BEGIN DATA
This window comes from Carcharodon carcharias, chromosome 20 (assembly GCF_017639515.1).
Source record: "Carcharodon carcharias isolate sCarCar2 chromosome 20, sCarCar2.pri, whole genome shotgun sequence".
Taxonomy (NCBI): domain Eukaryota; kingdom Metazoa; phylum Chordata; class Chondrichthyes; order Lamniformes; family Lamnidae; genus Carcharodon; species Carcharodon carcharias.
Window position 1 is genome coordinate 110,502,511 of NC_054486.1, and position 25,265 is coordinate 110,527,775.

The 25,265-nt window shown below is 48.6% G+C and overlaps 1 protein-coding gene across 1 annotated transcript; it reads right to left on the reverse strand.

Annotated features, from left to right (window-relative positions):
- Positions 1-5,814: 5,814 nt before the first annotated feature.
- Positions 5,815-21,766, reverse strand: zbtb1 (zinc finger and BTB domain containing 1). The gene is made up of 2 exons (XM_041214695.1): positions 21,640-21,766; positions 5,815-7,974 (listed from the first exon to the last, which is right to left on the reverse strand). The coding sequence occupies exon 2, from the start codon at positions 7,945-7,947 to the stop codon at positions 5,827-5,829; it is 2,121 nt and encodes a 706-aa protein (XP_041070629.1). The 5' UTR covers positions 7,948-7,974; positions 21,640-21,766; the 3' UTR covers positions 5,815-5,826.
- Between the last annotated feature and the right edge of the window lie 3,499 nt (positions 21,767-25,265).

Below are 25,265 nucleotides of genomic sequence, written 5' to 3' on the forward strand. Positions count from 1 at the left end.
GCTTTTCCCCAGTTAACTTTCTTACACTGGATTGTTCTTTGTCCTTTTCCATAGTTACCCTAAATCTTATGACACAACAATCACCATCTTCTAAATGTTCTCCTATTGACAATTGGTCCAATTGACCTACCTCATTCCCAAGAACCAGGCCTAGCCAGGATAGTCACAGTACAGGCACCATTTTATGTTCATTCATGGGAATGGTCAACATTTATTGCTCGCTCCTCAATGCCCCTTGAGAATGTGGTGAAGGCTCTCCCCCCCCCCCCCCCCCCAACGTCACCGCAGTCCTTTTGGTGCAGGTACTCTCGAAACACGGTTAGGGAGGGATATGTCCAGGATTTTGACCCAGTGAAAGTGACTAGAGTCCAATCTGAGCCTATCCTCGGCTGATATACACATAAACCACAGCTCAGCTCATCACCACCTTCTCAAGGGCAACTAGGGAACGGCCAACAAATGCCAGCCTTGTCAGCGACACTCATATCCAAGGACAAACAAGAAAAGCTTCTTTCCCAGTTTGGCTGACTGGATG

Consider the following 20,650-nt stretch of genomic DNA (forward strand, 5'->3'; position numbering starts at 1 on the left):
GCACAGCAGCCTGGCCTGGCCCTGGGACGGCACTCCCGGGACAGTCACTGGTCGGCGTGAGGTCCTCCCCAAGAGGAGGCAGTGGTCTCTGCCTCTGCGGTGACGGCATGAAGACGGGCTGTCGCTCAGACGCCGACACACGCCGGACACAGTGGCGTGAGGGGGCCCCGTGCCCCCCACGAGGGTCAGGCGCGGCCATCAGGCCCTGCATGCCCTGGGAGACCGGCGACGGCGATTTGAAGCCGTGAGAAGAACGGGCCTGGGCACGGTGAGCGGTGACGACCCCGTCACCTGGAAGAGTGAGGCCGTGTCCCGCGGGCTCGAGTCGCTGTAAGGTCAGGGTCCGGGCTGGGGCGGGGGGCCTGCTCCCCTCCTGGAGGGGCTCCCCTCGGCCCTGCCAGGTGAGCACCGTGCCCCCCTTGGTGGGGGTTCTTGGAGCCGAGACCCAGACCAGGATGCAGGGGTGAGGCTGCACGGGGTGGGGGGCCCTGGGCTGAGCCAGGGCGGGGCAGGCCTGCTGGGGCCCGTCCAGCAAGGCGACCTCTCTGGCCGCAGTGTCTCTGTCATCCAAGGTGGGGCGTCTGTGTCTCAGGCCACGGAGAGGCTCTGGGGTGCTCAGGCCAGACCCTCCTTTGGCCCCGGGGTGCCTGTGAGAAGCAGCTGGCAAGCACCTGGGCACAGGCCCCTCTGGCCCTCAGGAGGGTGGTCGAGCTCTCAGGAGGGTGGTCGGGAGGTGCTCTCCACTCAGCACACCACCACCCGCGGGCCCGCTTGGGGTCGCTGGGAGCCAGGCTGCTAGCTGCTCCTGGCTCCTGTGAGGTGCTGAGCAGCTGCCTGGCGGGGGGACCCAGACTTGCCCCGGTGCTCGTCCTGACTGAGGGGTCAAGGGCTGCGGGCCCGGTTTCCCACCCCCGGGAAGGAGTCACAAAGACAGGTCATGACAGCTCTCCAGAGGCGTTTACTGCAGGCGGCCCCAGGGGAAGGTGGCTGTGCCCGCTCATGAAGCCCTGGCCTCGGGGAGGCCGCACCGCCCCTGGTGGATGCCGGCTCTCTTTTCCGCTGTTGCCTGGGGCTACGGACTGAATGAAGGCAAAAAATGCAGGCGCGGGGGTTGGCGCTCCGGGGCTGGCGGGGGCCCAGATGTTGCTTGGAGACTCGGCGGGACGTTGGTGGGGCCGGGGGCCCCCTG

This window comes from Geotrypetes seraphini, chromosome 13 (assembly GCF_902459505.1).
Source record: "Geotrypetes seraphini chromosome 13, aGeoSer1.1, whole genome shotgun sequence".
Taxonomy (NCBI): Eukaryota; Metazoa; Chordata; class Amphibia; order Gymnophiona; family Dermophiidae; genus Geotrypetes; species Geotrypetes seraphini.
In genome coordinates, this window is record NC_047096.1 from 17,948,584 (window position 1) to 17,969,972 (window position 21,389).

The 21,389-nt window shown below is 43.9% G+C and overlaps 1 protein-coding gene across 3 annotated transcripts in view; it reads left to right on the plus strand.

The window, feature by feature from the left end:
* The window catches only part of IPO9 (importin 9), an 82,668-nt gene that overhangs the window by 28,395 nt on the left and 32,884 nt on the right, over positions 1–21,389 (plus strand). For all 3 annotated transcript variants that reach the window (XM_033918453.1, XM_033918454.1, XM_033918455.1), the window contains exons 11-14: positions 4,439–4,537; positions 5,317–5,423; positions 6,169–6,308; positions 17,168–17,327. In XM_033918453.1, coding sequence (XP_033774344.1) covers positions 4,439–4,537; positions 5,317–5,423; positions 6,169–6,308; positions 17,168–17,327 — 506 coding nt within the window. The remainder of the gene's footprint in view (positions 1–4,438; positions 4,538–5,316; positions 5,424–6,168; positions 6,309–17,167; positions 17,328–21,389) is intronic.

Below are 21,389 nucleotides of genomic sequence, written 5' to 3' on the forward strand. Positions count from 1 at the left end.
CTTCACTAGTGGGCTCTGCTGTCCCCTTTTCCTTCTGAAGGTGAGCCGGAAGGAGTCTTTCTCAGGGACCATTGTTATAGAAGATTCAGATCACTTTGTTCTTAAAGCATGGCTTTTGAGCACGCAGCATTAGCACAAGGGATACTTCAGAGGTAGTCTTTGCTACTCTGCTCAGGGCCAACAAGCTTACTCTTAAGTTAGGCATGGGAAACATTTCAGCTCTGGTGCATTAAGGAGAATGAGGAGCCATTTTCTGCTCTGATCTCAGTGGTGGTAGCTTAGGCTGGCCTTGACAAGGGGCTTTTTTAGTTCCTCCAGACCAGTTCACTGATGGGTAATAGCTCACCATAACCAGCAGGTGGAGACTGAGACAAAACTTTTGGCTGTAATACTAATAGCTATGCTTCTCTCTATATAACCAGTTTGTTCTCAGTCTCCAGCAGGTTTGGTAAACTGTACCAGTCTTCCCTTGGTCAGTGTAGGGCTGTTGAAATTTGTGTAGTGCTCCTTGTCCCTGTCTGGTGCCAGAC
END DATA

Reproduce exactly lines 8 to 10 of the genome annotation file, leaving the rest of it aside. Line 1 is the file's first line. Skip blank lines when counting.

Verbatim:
- Positions 5,815-21,766, reverse strand: zbtb1 (zinc finger and BTB domain containing 1). The gene is made up of 2 exons (XM_041214695.1): positions 21,640-21,766; positions 5,815-7,974 (listed from the first exon to the last, which is right to left on the reverse strand). The coding sequence occupies exon 2, from the start codon at positions 7,945-7,947 to the stop codon at positions 5,827-5,829; it is 2,121 nt and encodes a 706-aa protein (XP_041070629.1). The 5' UTR covers positions 7,948-7,974; positions 21,640-21,766; the 3' UTR covers positions 5,815-5,826.
- Between the last annotated feature and the right edge of the window lie 3,499 nt (positions 21,767-25,265).

Below are 25,265 nucleotides of genomic sequence, written 5' to 3' on the forward strand. Positions count from 1 at the left end.